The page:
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Bringing healthcare to students — where they are.

We make schools an access point for children’s health by training select teachers as community health workers and linking schools with the healthcare system.

A ten-step process built for scale and lasting impact

The Healthy Learners model harnesses technology and leverages the government's existing infrastructure, systems and personnel of schools and health facilities, which reduces operating costs, promotes local ownership of the programs, facilitates scale and helps ensure the permanence of school health.



While healthcare services are free of charge in Zambia, few school-age children from low-income families access these services. There is an overwhelming lack of programs, resources and support to care for the health of children over five.


Rather than duplicate existing systems and structures, we’ve found the most effective way to provide healthcare for school-aged children is to work where most already are — in their schools — and train the people these kids already spend most of their time with: their teachers.


We train and equip teachers to monitor student health, assess children who are unwell, administer basic medical care, and refer sick children. These School Health Workers (SHW) link schools to the local health facilities, making schools a principle access point into the healthcare system. When schools and clinics work together, SHWs treat mild conditions and health workers the most serious ones, resulting in better health outcomes, improved attendance, and a reduction in complications.


We work with school administrators and the local government to establish health rooms at partner schools. We provide seed funding, design assistance, and oversight, while the schools themselves arrange for the construction and ongoing maintenance. The health rooms serve as locations where children know they can go to receive care from a School Health Worker when they are not feeling well.


By working within the school and with the teachers, our model is able to proactively monitor the health needs of students. We use three mechanisms to ensure schools quickly identify and respond to sick children:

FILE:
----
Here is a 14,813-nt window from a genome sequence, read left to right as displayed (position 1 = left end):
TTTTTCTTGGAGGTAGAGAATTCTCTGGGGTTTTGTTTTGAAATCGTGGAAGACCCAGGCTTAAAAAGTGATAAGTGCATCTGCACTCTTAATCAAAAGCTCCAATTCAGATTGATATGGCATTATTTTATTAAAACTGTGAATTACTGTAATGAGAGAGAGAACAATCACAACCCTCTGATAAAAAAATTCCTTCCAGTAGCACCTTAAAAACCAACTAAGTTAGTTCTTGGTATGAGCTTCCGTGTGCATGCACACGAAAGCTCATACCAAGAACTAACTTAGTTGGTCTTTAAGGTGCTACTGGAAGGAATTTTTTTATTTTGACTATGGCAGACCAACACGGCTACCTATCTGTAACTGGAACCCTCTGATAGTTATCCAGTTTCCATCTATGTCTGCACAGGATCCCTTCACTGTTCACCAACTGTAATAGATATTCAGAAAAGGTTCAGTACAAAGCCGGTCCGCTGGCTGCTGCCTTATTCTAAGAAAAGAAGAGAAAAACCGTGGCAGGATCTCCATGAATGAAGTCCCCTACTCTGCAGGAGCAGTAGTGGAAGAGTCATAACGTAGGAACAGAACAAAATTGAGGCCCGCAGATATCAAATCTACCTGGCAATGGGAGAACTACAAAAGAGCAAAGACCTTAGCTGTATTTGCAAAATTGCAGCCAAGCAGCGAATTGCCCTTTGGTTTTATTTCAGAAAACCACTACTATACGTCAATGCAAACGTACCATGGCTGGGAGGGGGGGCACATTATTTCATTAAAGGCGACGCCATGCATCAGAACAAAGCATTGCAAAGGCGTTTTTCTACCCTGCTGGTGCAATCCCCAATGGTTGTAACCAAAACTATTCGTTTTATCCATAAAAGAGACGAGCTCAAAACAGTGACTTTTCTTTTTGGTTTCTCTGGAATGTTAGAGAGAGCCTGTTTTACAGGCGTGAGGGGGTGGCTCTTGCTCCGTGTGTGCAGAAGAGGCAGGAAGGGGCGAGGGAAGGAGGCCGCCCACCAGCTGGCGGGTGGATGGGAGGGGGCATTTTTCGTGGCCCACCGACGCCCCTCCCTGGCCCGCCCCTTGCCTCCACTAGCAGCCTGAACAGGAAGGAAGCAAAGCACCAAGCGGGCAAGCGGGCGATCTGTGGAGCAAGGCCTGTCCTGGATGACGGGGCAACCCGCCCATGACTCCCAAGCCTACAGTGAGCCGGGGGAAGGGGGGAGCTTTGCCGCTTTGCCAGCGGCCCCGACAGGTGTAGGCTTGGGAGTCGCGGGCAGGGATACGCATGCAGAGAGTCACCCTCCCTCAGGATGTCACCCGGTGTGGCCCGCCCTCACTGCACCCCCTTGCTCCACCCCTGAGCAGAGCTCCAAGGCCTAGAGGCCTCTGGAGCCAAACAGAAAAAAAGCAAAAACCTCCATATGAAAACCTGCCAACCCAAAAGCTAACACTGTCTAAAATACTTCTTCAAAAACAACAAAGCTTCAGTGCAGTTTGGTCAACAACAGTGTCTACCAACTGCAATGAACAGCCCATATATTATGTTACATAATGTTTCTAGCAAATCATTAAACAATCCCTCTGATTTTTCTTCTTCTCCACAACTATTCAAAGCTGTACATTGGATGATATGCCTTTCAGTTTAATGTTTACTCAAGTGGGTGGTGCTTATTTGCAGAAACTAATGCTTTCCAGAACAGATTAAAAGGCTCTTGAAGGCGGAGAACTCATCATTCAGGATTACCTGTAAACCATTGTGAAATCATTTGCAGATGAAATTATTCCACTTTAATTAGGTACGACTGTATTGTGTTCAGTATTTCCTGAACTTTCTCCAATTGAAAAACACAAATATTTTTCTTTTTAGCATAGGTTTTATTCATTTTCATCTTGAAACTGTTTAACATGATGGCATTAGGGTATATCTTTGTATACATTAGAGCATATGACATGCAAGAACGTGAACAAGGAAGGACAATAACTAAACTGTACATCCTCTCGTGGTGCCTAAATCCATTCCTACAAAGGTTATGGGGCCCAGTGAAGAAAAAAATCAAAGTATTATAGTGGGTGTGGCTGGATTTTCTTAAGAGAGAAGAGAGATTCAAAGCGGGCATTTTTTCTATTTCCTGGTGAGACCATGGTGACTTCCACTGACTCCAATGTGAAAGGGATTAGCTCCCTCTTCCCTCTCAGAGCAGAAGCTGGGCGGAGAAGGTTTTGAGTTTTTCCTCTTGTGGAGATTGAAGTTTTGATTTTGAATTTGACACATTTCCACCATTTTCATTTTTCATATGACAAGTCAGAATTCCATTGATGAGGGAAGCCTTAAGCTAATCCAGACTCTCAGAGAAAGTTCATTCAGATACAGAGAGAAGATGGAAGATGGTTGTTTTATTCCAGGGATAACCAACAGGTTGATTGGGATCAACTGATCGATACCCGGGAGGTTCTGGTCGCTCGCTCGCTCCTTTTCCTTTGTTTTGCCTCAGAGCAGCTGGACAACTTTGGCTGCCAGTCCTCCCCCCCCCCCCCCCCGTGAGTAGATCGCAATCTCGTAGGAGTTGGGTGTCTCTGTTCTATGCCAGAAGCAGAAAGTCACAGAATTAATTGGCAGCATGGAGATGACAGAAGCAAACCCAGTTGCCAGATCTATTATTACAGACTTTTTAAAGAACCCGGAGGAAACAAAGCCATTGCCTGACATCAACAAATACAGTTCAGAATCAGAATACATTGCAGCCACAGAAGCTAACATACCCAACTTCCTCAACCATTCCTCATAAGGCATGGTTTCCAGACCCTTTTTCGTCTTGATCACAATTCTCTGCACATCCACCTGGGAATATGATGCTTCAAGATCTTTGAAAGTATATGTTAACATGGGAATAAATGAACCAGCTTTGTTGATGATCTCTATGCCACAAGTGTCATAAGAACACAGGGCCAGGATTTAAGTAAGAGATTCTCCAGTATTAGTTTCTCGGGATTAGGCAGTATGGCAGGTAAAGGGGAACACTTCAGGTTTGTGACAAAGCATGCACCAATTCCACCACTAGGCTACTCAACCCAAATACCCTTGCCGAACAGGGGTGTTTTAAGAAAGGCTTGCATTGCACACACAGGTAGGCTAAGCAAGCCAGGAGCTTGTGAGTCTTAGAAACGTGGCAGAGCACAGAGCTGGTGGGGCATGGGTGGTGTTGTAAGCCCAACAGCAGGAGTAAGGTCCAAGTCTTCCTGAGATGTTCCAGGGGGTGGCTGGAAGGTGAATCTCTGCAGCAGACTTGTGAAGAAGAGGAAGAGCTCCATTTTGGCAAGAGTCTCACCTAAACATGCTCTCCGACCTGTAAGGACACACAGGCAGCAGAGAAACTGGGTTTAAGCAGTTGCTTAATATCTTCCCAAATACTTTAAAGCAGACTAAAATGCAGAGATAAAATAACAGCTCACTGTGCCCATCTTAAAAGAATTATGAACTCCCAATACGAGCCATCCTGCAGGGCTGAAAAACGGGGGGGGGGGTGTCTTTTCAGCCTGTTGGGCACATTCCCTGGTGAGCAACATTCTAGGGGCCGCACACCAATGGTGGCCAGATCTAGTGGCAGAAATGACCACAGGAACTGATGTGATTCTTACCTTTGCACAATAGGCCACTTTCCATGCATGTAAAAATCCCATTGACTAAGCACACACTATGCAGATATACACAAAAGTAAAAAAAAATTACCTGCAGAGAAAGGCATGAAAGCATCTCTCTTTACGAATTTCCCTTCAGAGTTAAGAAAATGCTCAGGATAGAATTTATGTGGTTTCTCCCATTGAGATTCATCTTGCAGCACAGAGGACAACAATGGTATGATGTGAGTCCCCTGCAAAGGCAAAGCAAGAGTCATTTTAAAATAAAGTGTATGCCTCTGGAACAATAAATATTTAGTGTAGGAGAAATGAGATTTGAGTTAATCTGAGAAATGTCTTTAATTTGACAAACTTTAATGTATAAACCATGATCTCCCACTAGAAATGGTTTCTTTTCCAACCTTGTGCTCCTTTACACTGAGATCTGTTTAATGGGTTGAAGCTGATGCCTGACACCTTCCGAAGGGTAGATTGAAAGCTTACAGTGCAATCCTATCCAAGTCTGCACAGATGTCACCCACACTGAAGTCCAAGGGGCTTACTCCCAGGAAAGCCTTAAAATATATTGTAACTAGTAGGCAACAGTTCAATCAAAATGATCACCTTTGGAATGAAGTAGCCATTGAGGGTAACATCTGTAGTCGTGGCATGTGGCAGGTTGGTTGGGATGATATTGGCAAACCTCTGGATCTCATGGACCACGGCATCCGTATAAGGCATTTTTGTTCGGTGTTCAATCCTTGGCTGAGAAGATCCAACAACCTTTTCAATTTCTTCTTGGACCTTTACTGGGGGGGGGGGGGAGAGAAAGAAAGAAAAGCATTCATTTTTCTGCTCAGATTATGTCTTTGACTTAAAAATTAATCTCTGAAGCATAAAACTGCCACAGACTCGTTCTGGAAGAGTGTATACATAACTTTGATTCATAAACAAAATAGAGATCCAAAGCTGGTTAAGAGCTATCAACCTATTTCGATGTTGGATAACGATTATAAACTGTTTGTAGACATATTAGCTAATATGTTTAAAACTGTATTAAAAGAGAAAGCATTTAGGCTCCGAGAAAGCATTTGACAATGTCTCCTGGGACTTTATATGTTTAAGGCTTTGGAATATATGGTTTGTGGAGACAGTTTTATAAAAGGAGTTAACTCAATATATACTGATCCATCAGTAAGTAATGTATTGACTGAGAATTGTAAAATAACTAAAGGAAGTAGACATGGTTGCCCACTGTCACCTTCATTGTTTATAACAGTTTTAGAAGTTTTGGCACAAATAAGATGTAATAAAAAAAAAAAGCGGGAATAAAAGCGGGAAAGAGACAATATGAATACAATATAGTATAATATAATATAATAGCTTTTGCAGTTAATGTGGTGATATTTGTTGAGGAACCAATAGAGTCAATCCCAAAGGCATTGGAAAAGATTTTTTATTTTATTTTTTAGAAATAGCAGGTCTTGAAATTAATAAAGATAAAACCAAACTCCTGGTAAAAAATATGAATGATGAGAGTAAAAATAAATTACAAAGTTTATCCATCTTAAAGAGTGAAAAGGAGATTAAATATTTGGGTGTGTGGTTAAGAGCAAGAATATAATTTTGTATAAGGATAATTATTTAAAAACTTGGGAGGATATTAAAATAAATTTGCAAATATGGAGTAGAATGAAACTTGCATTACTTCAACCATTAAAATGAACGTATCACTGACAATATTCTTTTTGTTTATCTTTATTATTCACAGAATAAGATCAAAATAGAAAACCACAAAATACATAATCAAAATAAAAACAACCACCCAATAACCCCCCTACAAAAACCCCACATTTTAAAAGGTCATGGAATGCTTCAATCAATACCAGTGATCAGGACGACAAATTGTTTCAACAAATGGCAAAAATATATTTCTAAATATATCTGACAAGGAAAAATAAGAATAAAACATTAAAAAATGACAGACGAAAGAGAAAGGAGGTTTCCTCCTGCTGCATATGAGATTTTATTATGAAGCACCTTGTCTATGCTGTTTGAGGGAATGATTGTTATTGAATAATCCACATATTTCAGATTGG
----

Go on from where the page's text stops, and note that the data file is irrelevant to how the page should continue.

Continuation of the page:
1. Schools establish a buddy system. All students are placed into ‘buddy groups,’ in which they are responsible for looking after their fellow classmates and reporting to their teacher when a 'buddy' is unwell.

2. Teachers monitor the health of their learners.  All classroom teachers look out for children who appear unwell and send these children to the health room.

3. Schools review daily attendance records and follow up on absent students.


Once students are identified as unwell, they are assessed by a trained School Health Worker. The trained teachers use a mobile clinical assessment and diagnostic application to assess children and determine the appropriate course of action. School Health Workers maintain a first-aid kit to address minor ailments directly within the school.


When care cannot be administered by a School Health Worker, they have the tools available to refer the student to a health facility. Because the teachers assess and triage students before referral, the health facility fast-tracks their care. If a student requiring immediate care cannot be transported to a health facility by a guardian, School Health Workers take them to a clinic to receive the required care.


School Health Workers follow up with students after their initial assessment to monitor their health — until the children are deemed healthy again — to ensure they receive the care they require and are able to successfully return to school.


School Health Workers collect data through their digital clinical assessments of students, which is generating an enormous database on school children’s health. As a result, we are now able to monitor disease trends throughout our network of schools. This enables us to detect potential outbreaks early and to customize program content to local community needs.


We work with school administrators to establish designated times in the school schedule for health education. Our School Health Workers both teach the course and help other faculty members to do so. Data collected by School Health Workers through their digital clinical assessments enable us to tailor health education topics to local disease trends.


School Health Workers partner with local government health facilities to deliver preventative medical interventions to school-aged children, such as biannual deworming, vitamin A supplementation, organizing students to receive immunizations from medical professionals, and generally raising the community’s consciousness of health issues.


A model for Zambia and beyond

Starting in Zambia, we are building a model for how to improve the health of school children throughout low and middle-income countries. 

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